by Lynne McCarthy, Danfoss
While the Covid-19 pandemic has undoubtedly affected business operations for most of the industry, the overriding sentiment is that of determination to overcome the still-unfolding challenges the pandemic holds, and its imminent aftermath. The encouraging determination to continue business as usual, is in line with the well-known resilience of the refrigeration trade.
World Refrigeration Day is celebrated on 26 June every year. It is an international awareness campaign to raise the profile of the refrigeration, air-conditioning and heat-pump sector and focuses attention on the significant role that the industry and its technology play in modern life and society. It draws attention to wonderful engineering and science that is all around us every day. Refrigeration is at the very heart of modern life. It enables people to live, travel and work comfortably. It saves lives. It enables people to achieve.
The restrictions imposed on the of gatherings of people have propelled Southern Africa into the conducting of training webinars and online meetings. These digital platforms have enabled business channels to remain functional across board. In fact, we have become more digitally active than ever.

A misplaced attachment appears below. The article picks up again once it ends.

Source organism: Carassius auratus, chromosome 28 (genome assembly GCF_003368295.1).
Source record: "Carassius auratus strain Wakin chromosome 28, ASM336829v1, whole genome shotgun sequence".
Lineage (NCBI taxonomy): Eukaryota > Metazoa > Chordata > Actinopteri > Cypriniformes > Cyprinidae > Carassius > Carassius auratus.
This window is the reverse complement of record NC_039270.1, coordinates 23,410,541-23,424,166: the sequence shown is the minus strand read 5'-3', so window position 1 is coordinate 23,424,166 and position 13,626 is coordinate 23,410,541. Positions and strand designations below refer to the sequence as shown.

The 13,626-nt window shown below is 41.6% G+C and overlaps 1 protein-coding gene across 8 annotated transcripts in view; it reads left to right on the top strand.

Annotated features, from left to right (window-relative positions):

The fact that we do not meet physically, does not mean we are not a community anymore. On the contrary, Covid-19 has been the catalyst for change. We have remained focused on the needs of the market and are happy to report that our market applications might have been slowed by a global deadly virus, but it has not halted production, nor has it brought implementations to a complete standstill and therefore we thank the courageous installers for their devotion.
While the world fights a global health scare, the United Nations predicts that by 2050, the world population would have grown to 10-billion, putting immense demand on the world’s food supply. The world is now, more than ever before, reliant on safe and efficient food- and produce-refrigeration systems to preserve, transport and store fresh produce and prevent waste.
The Birmingham Energy Institute estimates that as much as 90% of the food wasted in developing countries stems from food loss somewhere along the supply chain. Every year, an estimated US$940-billion is lost, and 4,4-billion t of greenhouse gas is emitted by the production of food which will never be consumed.
With efficient cold chains, food loss could be reduced by up to 40%. By making efficient use of the food already produced, it will be possible to feed an increasing number of people with fresh produce without placing an additional burden on the environment. Cold chain improvements can also significantly increase the income of smallholder farmers often in developing countries, as more of their produce will reach the consumer.
Contact Lynne McCarthy, Danfoss, Tel 011 785-7628, firstname.lastname@example.org